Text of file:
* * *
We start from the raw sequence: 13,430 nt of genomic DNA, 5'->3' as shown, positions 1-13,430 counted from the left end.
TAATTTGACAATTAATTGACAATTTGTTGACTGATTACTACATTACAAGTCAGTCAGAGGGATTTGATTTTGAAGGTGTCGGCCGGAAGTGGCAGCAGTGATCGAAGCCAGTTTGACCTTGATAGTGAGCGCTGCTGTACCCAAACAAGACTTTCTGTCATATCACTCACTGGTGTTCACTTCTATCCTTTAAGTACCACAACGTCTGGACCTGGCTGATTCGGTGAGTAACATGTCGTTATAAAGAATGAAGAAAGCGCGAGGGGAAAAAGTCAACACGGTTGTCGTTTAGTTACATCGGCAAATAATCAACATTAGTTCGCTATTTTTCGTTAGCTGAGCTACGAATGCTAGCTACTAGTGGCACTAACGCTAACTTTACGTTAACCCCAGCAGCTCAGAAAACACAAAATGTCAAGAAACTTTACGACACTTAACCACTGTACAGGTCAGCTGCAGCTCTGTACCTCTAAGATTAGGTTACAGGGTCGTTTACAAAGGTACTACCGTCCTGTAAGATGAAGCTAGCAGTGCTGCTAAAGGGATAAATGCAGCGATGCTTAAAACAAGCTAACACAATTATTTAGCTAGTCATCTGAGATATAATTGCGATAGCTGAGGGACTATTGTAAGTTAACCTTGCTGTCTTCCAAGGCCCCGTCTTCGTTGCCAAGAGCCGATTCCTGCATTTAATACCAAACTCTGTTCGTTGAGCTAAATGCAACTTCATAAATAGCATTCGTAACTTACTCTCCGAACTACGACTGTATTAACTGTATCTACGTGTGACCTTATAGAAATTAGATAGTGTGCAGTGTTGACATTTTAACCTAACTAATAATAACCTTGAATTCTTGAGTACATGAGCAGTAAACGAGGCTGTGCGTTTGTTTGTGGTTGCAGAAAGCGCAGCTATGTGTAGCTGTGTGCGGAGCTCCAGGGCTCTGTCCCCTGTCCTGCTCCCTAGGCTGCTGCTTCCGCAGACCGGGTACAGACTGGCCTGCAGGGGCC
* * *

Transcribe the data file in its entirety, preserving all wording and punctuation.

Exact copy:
We start from the raw sequence: 13,430 nt of genomic DNA, 5'->3' as shown, positions 1-13,430 counted from the left end.
TAATTTGACAATTAATTGACAATTTGTTGACTGATTACTACATTACAAGTCAGTCAGAGGGATTTGATTTTGAAGGTGTCGGCCGGAAGTGGCAGCAGTGATCGAAGCCAGTTTGACCTTGATAGTGAGCGCTGCTGTACCCAAACAAGACTTTCTGTCATATCACTCACTGGTGTTCACTTCTATCCTTTAAGTACCACAACGTCTGGACCTGGCTGATTCGGTGAGTAACATGTCGTTATAAAGAATGAAGAAAGCGCGAGGGGAAAAAGTCAACACGGTTGTCGTTTAGTTACATCGGCAAATAATCAACATTAGTTCGCTATTTTTCGTTAGCTGAGCTACGAATGCTAGCTACTAGTGGCACTAACGCTAACTTTACGTTAACCCCAGCAGCTCAGAAAACACAAAATGTCAAGAAACTTTACGACACTTAACCACTGTACAGGTCAGCTGCAGCTCTGTACCTCTAAGATTAGGTTACAGGGTCGTTTACAAAGGTACTACCGTCCTGTAAGATGAAGCTAGCAGTGCTGCTAAAGGGATAAATGCAGCGATGCTTAAAACAAGCTAACACAATTATTTAGCTAGTCATCTGAGATATAATTGCGATAGCTGAGGGACTATTGTAAGTTAACCTTGCTGTCTTCCAAGGCCCCGTCTTCGTTGCCAAGAGCCGATTCCTGCATTTAATACCAAACTCTGTTCGTTGAGCTAAATGCAACTTCATAAATAGCATTCGTAACTTACTCTCCGAACTACGACTGTATTAACTGTATCTACGTGTGACCTTATAGAAATTAGATAGTGTGCAGTGTTGACATTTTAACCTAACTAATAATAACCTTGAATTCTTGAGTACATGAGCAGTAAACGAGGCTGTGCGTTTGTTTGTGGTTGCAGAAAGCGCAGCTATGTGTAGCTGTGTGCGGAGCTCCAGGGCTCTGTCCCCTGTCCTGCTCCCTAGGCTGCTGCTTCCGCAGACCGGGTACAGACTGGCCTGCAGGGGCC